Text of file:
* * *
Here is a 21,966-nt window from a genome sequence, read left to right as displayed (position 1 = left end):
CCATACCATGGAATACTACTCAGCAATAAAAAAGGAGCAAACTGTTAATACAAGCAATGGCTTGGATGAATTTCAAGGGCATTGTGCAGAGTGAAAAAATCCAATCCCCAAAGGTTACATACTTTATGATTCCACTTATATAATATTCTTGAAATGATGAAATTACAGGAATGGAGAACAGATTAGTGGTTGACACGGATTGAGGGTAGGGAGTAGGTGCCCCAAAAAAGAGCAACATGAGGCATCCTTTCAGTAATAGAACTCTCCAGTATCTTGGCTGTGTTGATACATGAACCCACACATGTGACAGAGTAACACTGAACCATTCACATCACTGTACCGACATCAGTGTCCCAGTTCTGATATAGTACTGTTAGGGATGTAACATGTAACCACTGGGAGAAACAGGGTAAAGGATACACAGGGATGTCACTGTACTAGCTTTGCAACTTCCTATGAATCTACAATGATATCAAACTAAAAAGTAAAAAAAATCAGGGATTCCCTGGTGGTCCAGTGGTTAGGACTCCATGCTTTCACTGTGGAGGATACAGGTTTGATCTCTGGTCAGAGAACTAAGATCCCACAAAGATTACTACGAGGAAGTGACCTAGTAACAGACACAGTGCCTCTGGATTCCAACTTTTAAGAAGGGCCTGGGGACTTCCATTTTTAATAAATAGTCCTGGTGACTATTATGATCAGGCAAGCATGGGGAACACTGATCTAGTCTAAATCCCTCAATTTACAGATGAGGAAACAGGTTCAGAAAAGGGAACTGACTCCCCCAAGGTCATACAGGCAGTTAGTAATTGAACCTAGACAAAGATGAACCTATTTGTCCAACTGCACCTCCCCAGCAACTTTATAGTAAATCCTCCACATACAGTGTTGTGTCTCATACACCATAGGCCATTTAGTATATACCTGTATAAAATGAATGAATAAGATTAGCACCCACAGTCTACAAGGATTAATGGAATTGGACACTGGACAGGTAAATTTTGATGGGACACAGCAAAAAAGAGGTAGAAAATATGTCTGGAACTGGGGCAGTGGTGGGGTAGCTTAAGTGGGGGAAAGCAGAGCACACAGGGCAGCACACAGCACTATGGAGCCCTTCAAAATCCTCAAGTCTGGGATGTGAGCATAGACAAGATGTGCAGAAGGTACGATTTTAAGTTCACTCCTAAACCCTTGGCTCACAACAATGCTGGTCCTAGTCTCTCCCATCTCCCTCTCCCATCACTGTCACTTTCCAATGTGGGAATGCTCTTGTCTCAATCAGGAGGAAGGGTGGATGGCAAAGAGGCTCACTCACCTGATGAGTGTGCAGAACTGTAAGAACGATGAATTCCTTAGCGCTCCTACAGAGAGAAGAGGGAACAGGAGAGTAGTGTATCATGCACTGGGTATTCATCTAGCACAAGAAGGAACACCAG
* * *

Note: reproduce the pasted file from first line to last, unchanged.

Here is a 21,966-nt window from a genome sequence, read left to right as displayed (position 1 = left end):
CCATACCATGGAATACTACTCAGCAATAAAAAAGGAGCAAACTGTTAATACAAGCAATGGCTTGGATGAATTTCAAGGGCATTGTGCAGAGTGAAAAAATCCAATCCCCAAAGGTTACATACTTTATGATTCCACTTATATAATATTCTTGAAATGATGAAATTACAGGAATGGAGAACAGATTAGTGGTTGACACGGATTGAGGGTAGGGAGTAGGTGCCCCAAAAAAGAGCAACATGAGGCATCCTTTCAGTAATAGAACTCTCCAGTATCTTGGCTGTGTTGATACATGAACCCACACATGTGACAGAGTAACACTGAACCATTCACATCACTGTACCGACATCAGTGTCCCAGTTCTGATATAGTACTGTTAGGGATGTAACATGTAACCACTGGGAGAAACAGGGTAAAGGATACACAGGGATGTCACTGTACTAGCTTTGCAACTTCCTATGAATCTACAATGATATCAAACTAAAAAGTAAAAAAAATCAGGGATTCCCTGGTGGTCCAGTGGTTAGGACTCCATGCTTTCACTGTGGAGGATACAGGTTTGATCTCTGGTCAGAGAACTAAGATCCCACAAAGATTACTACGAGGAAGTGACCTAGTAACAGACACAGTGCCTCTGGATTCCAACTTTTAAGAAGGGCCTGGGGACTTCCATTTTTAATAAATAGTCCTGGTGACTATTATGATCAGGCAAGCATGGGGAACACTGATCTAGTCTAAATCCCTCAATTTACAGATGAGGAAACAGGTTCAGAAAAGGGAACTGACTCCCCCAAGGTCATACAGGCAGTTAGTAATTGAACCTAGACAAAGATGAACCTATTTGTCCAACTGCACCTCCCCAGCAACTTTATAGTAAATCCTCCACATACAGTGTTGTGTCTCATACACCATAGGCCATTTAGTATATACCTGTATAAAATGAATGAATAAGATTAGCACCCACAGTCTACAAGGATTAATGGAATTGGACACTGGACAGGTAAATTTTGATGGGACACAGCAAAAAAGAGGTAGAAAATATGTCTGGAACTGGGGCAGTGGTGGGGTAGCTTAAGTGGGGGAAAGCAGAGCACACAGGGCAGCACACAGCACTATGGAGCCCTTCAAAATCCTCAAGTCTGGGATGTGAGCATAGACAAGATGTGCAGAAGGTACGATTTTAAGTTCACTCCTAAACCCTTGGCTCACAACAATGCTGGTCCTAGTCTCTCCCATCTCCCTCTCCCATCACTGTCACTTTCCAATGTGGGAATGCTCTTGTCTCAATCAGGAGGAAGGGTGGATGGCAAAGAGGCTCACTCACCTGATGAGTGTGCAGAACTGTAAGAACGATGAATTCCTTAGCGCTCCTACAGAGAGAAGAGGGAACAGGAGAGTAGTGTATCATGCACTGGGTATTCATCTAGCACAAGAAGGAACACCAG